THE first signs of a thaw in relations between Iran and the West
have raised the hopes of Iranian Christians that the restrictions
that they have faced for decades could eventually be eased.
The long break in high-level contacts between Iran and the
United States was ended during President Hassan Rouhani's visit to
the UN Headquarters in New York last week. Not only did he meet the
Secretary of State, John Kerry, he also held a 15-minute telephone
conversation with President Obama.
To the delight of Iranian Christians - in Iran and elsewhere -
President Obama used the telephone encounter to express concern
about an American minister and two other US citizens imprisoned in
Iran. Pastor Saeed Abedini, from Idaho, was arrested while visiting
his family in Iran a year ago. His wife, Naghmeh, said that
President Obama's decision to raise the issue during his talks with
President Rouhani was an "answer to prayer. This is the most
encouraging news I have heard since Saeed was imprisoned one year
Mrs Abedini also succeeded in handing over to a member of
President Rouhani's entourage a letter that her husband had written
to the new Iranian leader.
Over past months, the Obama administration has been criticised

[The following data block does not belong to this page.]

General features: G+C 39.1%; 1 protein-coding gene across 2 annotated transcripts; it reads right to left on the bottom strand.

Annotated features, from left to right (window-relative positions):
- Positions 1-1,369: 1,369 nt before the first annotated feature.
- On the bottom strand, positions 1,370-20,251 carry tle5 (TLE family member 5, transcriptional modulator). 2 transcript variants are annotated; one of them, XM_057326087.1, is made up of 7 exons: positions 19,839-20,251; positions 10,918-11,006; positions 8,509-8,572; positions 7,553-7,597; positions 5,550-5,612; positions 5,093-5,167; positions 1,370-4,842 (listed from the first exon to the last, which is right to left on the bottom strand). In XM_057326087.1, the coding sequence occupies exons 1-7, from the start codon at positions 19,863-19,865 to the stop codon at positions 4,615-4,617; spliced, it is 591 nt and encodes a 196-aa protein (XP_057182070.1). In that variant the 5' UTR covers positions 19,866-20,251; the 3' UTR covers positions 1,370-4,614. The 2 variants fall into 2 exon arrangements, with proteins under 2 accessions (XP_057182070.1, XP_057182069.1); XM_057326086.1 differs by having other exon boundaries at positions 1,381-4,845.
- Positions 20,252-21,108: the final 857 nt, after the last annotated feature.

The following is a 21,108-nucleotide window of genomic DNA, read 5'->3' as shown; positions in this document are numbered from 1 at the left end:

for failing to take sufficient action to secure the release of
Pastor Abedini and the other Americans held in Iranian prisons.
During the summer, the White House responded to this pressure by
issuing a statement denouncing their imprisonment.
While the change of leadership in Tehran might lead, in time, to
easier conditions for Iranian Christians, at present the
discrimination and re-strictions continue. The UN Human Rights
Council in Geneva last month heard a report that spoke of many
Christians' having been "arrested and detained over the past six
"Charges vary, and include, but are not limited to, holding
Christian belief, setting up Christian ceremonies at home and
evangelising, membership of an illegal group, acting against public
security, activities against Islam, and co-operating with
During the summer it was reported that Bishop Ignazio Bedini, of
St Abraham's Latin Catholic Church, in Tehran, had been ordered by
the Iranian security authorities to prohibit attendance at services
by Farsi-speaking Christians, and those who had not been baptised.
The Bishop was told that failure to heed the order would result in
the withdrawal of his work visa.